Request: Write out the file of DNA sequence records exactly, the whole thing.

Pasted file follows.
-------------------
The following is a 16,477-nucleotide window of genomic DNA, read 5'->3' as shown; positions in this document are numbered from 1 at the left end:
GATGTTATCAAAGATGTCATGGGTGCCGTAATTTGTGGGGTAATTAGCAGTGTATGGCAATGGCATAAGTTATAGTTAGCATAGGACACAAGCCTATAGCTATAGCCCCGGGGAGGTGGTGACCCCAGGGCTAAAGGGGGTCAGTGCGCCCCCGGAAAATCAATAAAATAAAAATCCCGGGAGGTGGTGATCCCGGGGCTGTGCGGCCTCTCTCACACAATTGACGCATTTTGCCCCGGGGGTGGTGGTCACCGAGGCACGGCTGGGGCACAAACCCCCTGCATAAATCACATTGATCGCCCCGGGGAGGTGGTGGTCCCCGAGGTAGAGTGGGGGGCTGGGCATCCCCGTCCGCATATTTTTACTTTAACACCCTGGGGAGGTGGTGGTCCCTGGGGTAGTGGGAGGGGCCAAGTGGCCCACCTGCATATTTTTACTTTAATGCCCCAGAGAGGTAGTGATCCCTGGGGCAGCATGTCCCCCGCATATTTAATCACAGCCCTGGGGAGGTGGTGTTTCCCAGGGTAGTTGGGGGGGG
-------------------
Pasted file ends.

The following is a 16,477-nucleotide window of genomic DNA, read 5'->3' as shown; positions in this document are numbered from 1 at the left end:
GATGTTATCAAAGATGTCATGGGTGCCGTAATTTGTGGGGTAATTAGCAGTGTATGGCAATGGCATAAGTTATAGTTAGCATAGGACACAAGCCTATAGCTATAGCCCCGGGGAGGTGGTGACCCCAGGGCTAAAGGGGGTCAGTGCGCCCCCGGAAAATCAATAAAATAAAAATCCCGGGAGGTGGTGATCCCGGGGCTGTGCGGCCTCTCTCACACAATTGACGCATTTTGCCCCGGGGGTGGTGGTCACCGAGGCACGGCTGGGGCACAAACCCCCTGCATAAATCACATTGATCGCCCCGGGGAGGTGGTGGTCCCCGAGGTAGAGTGGGGGGCTGGGCATCCCCGTCCGCATATTTTTACTTTAACACCCTGGGGAGGTGGTGGTCCCTGGGGTAGTGGGAGGGGCCAAGTGGCCCACCTGCATATTTTTACTTTAATGCCCCAGAGAGGTAGTGATCCCTGGGGCAGCATGTCCCCCGCATATTTAATCACAGCCCTGGGGAGGTGGTGTTTCCCAGGGTAGTTGGGGGGGG